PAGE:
Some of what you know about fuel economy may be wrong, and it could cost you money every time you get behind the wheel. • To set the record straight in time for summer driving season, the Environmental Protection Agency presents "the top 10 misconceptions about fuel economy." • Here are some of the myths:
Using premium gasoline will improve your fuel economy: If you had a dime for every dollar people have squandered pumping premium into cars that don't need it, you'd never worry about gasoline prices again. Using a higher fuel grade than the automaker recommends will almost certainly have no effect on your fuel economy. However, pumping a lower grade than recommended can damage your engine and will probably increase fuel consumption and cost you money.
Smaller vehicles always get better fuel economy: Hybrids, diesels, new technologies and smart engineering can create vehicles that combine fuel efficiency with room and comfort.
A manual transmission will give you better fuel economy than an automatic: Modern automatic transmissions often provide better fuel economy than a manual, thanks largely to extra gears and electronic controls.
Vehicles need to warm up before you drive them: Electronic engine controls mean a modern vehicle is running at or near maximum efficiency as soon as you start it. Letting the car warm up for a few minutes simply wastes fuel.
Aftermarket additives will dramatically improve your fuel economy: Forget it. They're more likely to damage your engine or increase your tailpipe emissions. For more information on this, go the Federal Trade Commission's website (www.ftc.gov) and enter Gas-Saving Products: Fact or Fuelishness? in the search box.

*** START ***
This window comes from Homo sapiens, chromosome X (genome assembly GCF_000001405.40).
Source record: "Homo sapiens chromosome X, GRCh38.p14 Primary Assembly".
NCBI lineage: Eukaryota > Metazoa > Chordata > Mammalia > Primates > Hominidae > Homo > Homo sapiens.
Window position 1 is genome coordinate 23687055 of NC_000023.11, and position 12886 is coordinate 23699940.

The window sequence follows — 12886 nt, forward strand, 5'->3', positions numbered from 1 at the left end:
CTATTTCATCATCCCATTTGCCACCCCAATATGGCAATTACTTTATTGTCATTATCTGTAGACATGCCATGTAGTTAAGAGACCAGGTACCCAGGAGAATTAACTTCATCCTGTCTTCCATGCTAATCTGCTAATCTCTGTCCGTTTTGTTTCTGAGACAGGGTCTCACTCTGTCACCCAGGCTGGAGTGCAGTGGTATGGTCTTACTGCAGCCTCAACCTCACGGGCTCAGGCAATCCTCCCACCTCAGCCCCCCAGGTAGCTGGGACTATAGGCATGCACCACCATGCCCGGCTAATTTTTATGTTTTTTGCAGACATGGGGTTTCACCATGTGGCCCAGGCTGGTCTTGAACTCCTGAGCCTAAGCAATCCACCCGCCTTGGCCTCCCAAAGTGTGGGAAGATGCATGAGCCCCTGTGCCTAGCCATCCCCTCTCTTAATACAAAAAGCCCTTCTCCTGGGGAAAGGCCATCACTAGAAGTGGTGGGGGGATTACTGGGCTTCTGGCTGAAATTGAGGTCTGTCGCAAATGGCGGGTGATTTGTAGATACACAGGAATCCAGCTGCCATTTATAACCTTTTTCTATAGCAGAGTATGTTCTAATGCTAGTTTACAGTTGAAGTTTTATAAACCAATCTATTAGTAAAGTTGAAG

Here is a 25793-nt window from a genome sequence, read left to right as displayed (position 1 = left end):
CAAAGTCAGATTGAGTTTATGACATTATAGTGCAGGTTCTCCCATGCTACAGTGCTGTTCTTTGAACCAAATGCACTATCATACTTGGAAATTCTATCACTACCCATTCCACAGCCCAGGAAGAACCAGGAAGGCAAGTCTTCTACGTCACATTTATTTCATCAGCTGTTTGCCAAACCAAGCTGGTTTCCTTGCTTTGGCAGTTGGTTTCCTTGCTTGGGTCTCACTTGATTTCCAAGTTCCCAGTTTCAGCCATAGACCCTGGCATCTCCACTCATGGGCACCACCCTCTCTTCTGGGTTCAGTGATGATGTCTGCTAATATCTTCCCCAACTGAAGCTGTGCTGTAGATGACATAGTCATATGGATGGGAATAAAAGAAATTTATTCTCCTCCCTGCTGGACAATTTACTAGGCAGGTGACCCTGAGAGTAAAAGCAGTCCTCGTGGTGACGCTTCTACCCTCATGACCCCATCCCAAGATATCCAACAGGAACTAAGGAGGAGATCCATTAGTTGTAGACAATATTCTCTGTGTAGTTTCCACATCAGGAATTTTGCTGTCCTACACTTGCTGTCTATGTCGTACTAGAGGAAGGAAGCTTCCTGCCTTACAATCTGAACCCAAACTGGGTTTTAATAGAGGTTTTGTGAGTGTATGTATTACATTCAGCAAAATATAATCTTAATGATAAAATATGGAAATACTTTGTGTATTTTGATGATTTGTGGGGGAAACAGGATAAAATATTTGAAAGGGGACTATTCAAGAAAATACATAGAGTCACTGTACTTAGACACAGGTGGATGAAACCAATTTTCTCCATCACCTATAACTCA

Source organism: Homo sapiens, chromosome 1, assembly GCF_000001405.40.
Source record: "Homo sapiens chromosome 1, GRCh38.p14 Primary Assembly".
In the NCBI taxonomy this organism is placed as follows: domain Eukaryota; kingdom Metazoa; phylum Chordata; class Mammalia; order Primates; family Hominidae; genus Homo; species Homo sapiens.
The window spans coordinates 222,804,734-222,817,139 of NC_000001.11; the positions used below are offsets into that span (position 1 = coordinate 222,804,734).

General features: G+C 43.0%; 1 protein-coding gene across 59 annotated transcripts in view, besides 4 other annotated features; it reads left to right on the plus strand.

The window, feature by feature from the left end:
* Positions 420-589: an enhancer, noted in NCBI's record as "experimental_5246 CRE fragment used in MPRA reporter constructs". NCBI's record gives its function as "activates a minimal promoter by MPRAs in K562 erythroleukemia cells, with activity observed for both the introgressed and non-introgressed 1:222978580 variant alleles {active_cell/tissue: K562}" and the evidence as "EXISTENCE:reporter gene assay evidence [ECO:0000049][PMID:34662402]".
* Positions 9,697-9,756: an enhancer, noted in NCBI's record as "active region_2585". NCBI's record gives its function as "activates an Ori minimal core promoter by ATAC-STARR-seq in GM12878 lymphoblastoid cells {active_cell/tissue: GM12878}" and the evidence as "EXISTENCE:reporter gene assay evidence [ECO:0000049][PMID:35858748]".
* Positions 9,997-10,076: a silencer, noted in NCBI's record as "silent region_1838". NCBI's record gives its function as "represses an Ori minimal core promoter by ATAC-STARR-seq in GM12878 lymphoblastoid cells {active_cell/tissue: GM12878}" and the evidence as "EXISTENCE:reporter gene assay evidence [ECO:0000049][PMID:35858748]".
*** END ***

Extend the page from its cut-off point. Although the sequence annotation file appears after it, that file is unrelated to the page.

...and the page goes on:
It takes more fuel to restart the engine than let it idle: This was true when inefficient carburetors metered fuel use, but modern fuel injection means that you save energy by turning the engine off. This does not mean you should shut the engine off at every stoplight or when you're waiting in line. That can wear out your starter and slow all the other drivers, irritating them and leading to wasted fuel in all the vehicles. However, stop-start systems that efficiently shut the engine off are a key part of how hybrids save fuel. Nearly every new vehicle will have a fast and efficient automatic stop-start feature in a few years.
The window-sticker mileage figures are a guarantee of the mileage you'll get: Not even close. How you drive has a massive impact on your mileage. However, the window-sticker figures are the only way to realistically compare fuel economy and operating costs when you shop for a new vehicle. The numbers are generated in lab tests, so every vehicle is held to the same standard. "Your mileage will vary" as the fine print says, but you can trust that a higher EPA rating will save you money.
Fuel economy ratings
Manual or automatic? A 2011 Mustang V-6 gets better fuel economy with an automatic transmission than with a manual.
Bigger or smaller? A manual-transmission Honda Fit subcompact has the same 29 mpg combined city/highway EPA fuel economy rating as a larger Honda Civic with a manual transmission.
Rated or unrated? The EPA will not rate the fuel economy of Nissan's new commercial van because the NV is so heavy it falls outside the EPA's authority.
Source: Mark Phelan
10 misconceptions about fuel economy
• You have to drive a small car to get good fuel economy.
• Manual transmissions always get better fuel economy than automatics.
• It takes more fuel to start a vehicle than it does to let it idle.
• Vehicles need to warm up before they can be driven.
• As a vehicle ages, fuel economy decreases significantly.
• Replacing your air filter will help your car run more efficiently.
• Aftermarket additives and devices can dramatically improve your fuel economy.
• Using premium fuel improves fuel economy.
• The EPA fuel economy estimates are a government guarantee on what fuel economy each vehicle will deliver.
• All vehicles are tested for fuel economy.
Source: Environmental Protection Agency